By joining the Senate in passing a stripped-down version of a budget outline for the current fiscal year, the House has eased budgetary threats to federal benefits that its own version would have imposed–but another budgetary day of reckoning is not far off.
The budget resolution paves the way for Congress to consider changes to tax policy under procedures that will allow for passage in the Senate without Democratic support. As with a similar procedure that was used in an earlier attempt at health care policy changes, though, Republicans there could afford no more than two votes from their own members against the measure.
That House action was seen as possibly the only way Republicans could finish work this year on what they hope will be their major accomplishment for the year, tax reform. A conference between the two chambers could have lasted weeks, given the differences between the two initial versions. The House measure would have ordered congressional committees to find substantial savings in programs under their control. In the case of the committees overseeing the federal workforce, that would have been a requirement for $32 billion over 10 years, which those committees almost certainly would have sought to find by shifting more of the FEHB premium cost onto enrollees and by increasing required contributions toward retirement and/or cutting annuity benefits.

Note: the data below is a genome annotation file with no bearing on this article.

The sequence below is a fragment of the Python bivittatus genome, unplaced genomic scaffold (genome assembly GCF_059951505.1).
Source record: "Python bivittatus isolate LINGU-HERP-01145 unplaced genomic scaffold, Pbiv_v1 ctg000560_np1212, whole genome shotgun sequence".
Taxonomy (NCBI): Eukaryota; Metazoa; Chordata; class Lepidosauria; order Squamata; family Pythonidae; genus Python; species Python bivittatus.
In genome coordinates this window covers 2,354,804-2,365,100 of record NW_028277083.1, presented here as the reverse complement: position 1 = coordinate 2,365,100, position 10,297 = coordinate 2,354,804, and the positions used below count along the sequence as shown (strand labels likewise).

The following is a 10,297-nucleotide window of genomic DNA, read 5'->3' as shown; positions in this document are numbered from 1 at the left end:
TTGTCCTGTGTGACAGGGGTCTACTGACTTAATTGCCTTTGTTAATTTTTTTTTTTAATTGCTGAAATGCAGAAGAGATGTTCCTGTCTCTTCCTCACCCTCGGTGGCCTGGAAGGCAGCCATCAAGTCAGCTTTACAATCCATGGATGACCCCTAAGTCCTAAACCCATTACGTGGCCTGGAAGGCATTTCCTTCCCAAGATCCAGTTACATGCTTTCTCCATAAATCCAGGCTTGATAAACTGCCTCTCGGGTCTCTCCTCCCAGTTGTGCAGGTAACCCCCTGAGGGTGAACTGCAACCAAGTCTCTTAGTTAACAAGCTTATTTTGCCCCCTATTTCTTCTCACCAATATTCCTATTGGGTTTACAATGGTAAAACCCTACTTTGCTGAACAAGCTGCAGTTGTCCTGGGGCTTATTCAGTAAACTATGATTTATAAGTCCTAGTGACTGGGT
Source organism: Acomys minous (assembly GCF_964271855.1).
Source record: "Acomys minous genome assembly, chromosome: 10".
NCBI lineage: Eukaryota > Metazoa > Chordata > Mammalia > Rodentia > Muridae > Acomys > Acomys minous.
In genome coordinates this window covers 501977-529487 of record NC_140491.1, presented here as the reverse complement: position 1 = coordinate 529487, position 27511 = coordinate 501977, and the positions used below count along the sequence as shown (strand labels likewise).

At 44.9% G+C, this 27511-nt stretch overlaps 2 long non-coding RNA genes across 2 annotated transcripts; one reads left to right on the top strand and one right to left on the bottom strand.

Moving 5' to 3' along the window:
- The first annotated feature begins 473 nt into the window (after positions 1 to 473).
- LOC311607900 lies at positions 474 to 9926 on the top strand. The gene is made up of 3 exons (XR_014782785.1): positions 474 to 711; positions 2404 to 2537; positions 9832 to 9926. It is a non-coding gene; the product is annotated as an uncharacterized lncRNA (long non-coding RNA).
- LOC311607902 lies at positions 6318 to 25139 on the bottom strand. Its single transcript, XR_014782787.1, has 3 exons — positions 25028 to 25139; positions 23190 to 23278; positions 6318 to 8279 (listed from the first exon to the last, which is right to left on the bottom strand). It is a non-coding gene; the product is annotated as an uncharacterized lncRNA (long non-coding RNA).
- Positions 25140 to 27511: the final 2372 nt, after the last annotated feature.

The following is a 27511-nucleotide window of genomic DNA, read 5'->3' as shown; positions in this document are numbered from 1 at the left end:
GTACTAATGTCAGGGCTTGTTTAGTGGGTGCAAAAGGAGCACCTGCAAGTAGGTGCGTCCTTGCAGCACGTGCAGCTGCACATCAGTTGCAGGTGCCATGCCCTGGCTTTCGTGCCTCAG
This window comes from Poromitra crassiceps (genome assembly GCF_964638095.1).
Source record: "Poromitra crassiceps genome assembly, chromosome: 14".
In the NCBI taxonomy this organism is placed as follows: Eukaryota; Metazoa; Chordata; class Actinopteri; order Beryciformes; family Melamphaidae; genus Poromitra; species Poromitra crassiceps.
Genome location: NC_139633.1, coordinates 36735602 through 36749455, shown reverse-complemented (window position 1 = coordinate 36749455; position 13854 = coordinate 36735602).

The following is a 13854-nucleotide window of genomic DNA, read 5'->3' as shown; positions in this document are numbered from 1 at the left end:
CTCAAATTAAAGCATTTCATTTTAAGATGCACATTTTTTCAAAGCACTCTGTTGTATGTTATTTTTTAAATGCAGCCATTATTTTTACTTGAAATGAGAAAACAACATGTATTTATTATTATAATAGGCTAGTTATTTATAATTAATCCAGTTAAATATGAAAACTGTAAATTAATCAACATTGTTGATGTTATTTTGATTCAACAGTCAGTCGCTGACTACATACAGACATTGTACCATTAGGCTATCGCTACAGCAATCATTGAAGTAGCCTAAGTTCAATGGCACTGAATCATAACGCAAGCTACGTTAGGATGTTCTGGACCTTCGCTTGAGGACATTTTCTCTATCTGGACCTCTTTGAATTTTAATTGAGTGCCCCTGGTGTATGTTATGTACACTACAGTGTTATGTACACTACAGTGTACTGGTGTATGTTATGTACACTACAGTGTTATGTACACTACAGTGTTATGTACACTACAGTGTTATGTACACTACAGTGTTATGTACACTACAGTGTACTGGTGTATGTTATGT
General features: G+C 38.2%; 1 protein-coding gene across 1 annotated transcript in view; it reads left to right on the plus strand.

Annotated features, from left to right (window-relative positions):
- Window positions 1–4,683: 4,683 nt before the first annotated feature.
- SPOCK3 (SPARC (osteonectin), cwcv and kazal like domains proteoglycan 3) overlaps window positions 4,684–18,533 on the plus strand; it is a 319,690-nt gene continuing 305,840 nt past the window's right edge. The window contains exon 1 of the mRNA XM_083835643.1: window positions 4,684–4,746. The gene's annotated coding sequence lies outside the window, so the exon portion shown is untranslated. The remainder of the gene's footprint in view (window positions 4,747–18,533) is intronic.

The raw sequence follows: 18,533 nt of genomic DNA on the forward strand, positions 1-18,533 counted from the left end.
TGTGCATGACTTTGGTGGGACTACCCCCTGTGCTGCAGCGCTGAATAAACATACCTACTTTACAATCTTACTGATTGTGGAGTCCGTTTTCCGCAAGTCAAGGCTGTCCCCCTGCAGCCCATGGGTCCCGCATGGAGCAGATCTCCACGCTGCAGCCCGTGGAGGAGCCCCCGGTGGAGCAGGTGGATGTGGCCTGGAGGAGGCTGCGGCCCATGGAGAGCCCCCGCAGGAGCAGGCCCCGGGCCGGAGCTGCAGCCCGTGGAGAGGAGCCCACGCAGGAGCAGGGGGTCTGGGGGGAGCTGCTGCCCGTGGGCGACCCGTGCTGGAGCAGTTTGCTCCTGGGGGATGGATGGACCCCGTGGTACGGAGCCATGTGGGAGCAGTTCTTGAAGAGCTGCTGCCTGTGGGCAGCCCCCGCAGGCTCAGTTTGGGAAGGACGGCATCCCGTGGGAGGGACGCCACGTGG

Apart from the tax issues–which likely will consume much of Capitol Hill’s attention in upcoming weeks–lies the need to decide on agency spending levels for the rest of this fiscal year.
Congress already has used up, without making much progress, half the time it bought itself in late September to deal with budget matters by enacting a temporary continuation of agency spending authority through December 8. Such deadlines always raise the threat of partial government shutdowns due to differences over spending levels and policies; shutdown rumblings already are being sounded over what is shaping up as showdowns over funding for health care and border security.
A further complication is that at the same time the federal debt ceiling will need to be raised, another common trigger for budgetary brinksmanship.